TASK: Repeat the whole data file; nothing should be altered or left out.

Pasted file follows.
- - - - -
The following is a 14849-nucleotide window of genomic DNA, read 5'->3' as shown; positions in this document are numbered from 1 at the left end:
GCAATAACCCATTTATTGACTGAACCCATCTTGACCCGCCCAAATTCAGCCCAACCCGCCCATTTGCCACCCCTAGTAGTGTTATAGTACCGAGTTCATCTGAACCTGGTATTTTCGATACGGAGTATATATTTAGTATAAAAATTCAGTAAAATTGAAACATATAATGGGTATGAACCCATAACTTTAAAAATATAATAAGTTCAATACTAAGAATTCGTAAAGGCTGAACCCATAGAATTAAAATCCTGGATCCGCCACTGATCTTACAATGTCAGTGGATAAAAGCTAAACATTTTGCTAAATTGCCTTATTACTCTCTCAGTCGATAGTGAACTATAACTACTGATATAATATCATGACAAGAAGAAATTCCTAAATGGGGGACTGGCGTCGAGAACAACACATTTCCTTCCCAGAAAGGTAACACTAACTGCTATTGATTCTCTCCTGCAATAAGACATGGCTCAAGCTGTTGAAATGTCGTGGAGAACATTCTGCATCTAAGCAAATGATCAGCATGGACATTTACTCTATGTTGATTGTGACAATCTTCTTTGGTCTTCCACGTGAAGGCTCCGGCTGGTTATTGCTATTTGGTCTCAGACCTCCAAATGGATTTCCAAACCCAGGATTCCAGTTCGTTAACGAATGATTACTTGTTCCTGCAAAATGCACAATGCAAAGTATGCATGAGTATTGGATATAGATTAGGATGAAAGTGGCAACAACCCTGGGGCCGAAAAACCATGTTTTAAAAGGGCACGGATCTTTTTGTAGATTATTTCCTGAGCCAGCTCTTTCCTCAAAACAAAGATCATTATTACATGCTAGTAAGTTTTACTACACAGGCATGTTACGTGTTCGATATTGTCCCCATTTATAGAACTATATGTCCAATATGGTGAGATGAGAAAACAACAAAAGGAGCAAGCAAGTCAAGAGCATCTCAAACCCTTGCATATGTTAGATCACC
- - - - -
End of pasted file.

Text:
The following is a 14849-nucleotide window of genomic DNA, read 5'->3' as shown; positions in this document are numbered from 1 at the left end:
GCAATAACCCATTTATTGACTGAACCCATCTTGACCCGCCCAAATTCAGCCCAACCCGCCCATTTGCCACCCCTAGTAGTGTTATAGTACCGAGTTCATCTGAACCTGGTATTTTCGATACGGAGTATATATTTAGTATAAAAATTCAGTAAAATTGAAACATATAATGGGTATGAACCCATAACTTTAAAAATATAATAAGTTCAATACTAAGAATTCGTAAAGGCTGAACCCATAGAATTAAAATCCTGGATCCGCCACTGATCTTACAATGTCAGTGGATAAAAGCTAAACATTTTGCTAAATTGCCTTATTACTCTCTCAGTCGATAGTGAACTATAACTACTGATATAATATCATGACAAGAAGAAATTCCTAAATGGGGGACTGGCGTCGAGAACAACACATTTCCTTCCCAGAAAGGTAACACTAACTGCTATTGATTCTCTCCTGCAATAAGACATGGCTCAAGCTGTTGAAATGTCGTGGAGAACATTCTGCATCTAAGCAAATGATCAGCATGGACATTTACTCTATGTTGATTGTGACAATCTTCTTTGGTCTTCCACGTGAAGGCTCCGGCTGGTTATTGCTATTTGGTCTCAGACCTCCAAATGGATTTCCAAACCCAGGATTCCAGTTCGTTAACGAATGATTACTTGTTCCTGCAAAATGCACAATGCAAAGTATGCATGAGTATTGGATATAGATTAGGATGAAAGTGGCAACAACCCTGGGGCCGAAAAACCATGTTTTAAAAGGGCACGGATCTTTTTGTAGATTATTTCCTGAGCCAGCTCTTTCCTCAAAACAAAGATCATTATTACATGCTAGTAAGTTTTACTACACAGGCATGTTACGTGTTCGATATTGTCCCCATTTATAGAACTATATGTCCAATATGGTGAGATGAGAAAACAACAAAAGGAGCAAGCAAGTCAAGAGCATCTCAAACCCTTGCATATGTTAGATCACC